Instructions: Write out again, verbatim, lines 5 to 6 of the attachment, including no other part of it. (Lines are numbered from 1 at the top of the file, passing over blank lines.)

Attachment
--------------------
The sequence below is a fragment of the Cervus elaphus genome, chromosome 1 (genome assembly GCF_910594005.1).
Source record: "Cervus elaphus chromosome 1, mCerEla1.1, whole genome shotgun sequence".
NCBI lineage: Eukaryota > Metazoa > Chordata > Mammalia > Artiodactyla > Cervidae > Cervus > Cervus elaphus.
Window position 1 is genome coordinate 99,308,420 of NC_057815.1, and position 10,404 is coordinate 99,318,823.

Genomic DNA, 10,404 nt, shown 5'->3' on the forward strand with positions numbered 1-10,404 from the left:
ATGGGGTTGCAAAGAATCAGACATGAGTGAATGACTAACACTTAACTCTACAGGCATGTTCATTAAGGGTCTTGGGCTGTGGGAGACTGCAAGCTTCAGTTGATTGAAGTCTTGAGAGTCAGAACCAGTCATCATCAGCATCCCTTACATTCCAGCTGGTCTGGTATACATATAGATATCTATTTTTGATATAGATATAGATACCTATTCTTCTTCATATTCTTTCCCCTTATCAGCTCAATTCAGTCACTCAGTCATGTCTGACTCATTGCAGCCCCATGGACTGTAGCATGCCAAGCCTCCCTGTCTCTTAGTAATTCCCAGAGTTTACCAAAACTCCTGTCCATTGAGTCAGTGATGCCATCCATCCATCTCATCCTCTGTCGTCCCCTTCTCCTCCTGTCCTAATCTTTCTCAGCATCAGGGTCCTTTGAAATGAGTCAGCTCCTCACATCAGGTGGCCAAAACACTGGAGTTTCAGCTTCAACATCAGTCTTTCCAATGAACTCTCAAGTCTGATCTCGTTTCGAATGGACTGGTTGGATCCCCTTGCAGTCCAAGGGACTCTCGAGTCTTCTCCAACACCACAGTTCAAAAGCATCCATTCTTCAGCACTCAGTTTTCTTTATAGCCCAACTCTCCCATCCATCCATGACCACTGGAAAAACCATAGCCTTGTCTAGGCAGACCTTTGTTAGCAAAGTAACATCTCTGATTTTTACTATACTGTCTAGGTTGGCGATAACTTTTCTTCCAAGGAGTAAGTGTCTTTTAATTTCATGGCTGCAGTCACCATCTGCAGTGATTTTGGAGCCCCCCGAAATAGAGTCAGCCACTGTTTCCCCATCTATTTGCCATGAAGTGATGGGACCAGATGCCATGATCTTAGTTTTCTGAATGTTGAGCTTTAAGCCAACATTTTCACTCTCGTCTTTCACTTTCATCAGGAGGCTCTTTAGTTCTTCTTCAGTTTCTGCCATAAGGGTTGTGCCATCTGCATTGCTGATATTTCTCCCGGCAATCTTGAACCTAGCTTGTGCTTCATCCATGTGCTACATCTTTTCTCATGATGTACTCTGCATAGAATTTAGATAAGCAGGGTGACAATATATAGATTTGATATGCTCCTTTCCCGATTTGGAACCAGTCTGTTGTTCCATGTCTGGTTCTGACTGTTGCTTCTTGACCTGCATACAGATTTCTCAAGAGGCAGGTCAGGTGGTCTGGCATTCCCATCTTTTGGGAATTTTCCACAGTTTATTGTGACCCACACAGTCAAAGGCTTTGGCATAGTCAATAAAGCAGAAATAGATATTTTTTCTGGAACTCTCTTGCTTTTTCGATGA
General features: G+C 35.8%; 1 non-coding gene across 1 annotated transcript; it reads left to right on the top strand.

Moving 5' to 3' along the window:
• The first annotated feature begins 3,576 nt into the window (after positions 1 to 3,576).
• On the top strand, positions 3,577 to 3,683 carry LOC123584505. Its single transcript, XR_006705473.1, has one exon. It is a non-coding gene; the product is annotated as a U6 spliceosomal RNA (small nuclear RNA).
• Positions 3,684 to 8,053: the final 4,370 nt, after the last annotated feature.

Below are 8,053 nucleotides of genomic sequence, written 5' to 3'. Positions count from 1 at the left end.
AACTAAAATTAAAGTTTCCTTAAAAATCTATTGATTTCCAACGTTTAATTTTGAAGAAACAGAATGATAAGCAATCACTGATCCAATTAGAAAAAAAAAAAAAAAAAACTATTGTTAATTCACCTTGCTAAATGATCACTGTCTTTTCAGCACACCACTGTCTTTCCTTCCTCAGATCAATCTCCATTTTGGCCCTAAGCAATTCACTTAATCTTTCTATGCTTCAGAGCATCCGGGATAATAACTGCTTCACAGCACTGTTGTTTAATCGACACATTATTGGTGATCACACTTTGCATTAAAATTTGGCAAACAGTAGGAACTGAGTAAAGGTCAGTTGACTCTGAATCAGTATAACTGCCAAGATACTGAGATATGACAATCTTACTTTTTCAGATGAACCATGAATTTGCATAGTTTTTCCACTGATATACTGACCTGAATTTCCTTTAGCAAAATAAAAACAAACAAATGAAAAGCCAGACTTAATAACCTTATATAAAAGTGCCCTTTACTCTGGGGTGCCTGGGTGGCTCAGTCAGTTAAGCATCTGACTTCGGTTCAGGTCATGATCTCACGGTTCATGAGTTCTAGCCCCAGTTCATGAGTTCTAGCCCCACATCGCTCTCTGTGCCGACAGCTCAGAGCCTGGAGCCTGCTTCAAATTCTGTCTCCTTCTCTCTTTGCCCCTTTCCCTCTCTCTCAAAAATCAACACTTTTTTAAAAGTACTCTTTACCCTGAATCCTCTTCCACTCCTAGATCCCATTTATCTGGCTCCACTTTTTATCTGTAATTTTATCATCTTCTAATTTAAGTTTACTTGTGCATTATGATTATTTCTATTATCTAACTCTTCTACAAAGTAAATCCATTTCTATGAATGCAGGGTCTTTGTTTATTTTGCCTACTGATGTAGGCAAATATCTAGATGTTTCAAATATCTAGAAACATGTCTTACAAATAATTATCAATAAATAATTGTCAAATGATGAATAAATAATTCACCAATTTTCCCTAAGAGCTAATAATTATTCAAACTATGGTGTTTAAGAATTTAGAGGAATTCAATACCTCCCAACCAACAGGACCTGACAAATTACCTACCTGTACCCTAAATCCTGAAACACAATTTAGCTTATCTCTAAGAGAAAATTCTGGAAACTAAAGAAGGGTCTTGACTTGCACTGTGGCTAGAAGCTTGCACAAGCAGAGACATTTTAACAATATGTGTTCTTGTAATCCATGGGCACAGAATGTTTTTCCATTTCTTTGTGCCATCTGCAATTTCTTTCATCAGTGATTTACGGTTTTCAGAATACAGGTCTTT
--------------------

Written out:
Genomic DNA, 10,404 nt, shown 5'->3' on the forward strand with positions numbered 1-10,404 from the left:
ATGGGGTTGCAAAGAATCAGACATGAGTGAATGACTAACACTTAACTCTACAGGCATGTTCATTAAGGGTCTTGGGCTGTGGGAGACTGCAAGCTTCAGTTGATTGAAGTCTTGAGAGTCAGAACCAGTCATCATCAGCATCCCTTACATTCCAGCTGGTCTGGTATACATATAGATATCTATTTTTGATATAGATATAGATACCTATTCTTCTTCATATTCTTTCCCCTTATCAGCTCAATTCAGTCACTCAGTCATGTCTGACTCATTGCAGCCCCATGGACTGTAGCATGCCAAGCCTCCCTGTCTCTTAGTAATTCCCAGAGTTTACCAAAACTCCTGTCCATTGAGTCAGTGATGCCATCCATCCATCTCATCCTCTGTCGTCCCCTTCTCCTCCTGTCCTAATCTTTCTCAGCATCAGGGTCCTTTGAAATGAGTCAGCTCCTCACATCAGGTGGCCAAAACACTGGAGTTTCAGCTTCAACATCAGTCTTTCCAATGAACTCTCAAGTCTGATCTCGTTTCGAATGGACTGGTTGGATCCCCTTGCAGTCCAAGGGACTCTCGAGTCTTCTCCAACACCACAGTTCAAAAGCATCCATTCTTCAGCACTCAGTTTTCTTTATAGCCCAACTCTCCCATCCATCCATGACCACTGGAAAAACCATAGCCTTGTCTAGGCAGACCTTTGTTAGCAAAGTAACATCTCTGATTTTTACTATACTGTCTAGGTTGGCGATAACTTTTCTTCCAAGGAGTAAGTGTCTTTTAATTTCATGGCTGCAGTCACCATCTGCAGTGATTTTGGAGCCCCCCGAAATAGAGTCAGCCACTGTTTCCCCATCTATTTGCCATGAAGTGATGGGACCAGATGCCATGATCTTAGTTTTCTGAATGTTGAGCTTTAAGCCAACATTTTCACTCTCGTCTTTCACTTTCATCAGGAGGCTCTTTAGTTCTTCTTCAGTTTCTGCCATAAGGGTTGTGCCATCTGCATTGCTGATATTTCTCCCGGCAATCTTGAACCTAGCTTGTGCTTCATCCATGTGCTACATCTTTTCTCATGATGTACTCTGCATAGAATTTAGATAAGCAGGGTGACAATATATAGATTTGATATGCTCCTTTCCCGATTTGGAACCAGTCTGTTGTTCCATGTCTGGTTCTGACTGTTGCTTCTTGACCTGCATACAGATTTCTCAAGAGGCAGGTCAGGTGGTCTGGCATTCCCATCTTTTGGGAATTTTCCACAGTTTATTGTGACCCACACAGTCAAAGGCTTTGGCATAGTCAATAAAGCAGAAATAGATATTTTTTCTGGAACTCTCTTGCTTTTTCGATGA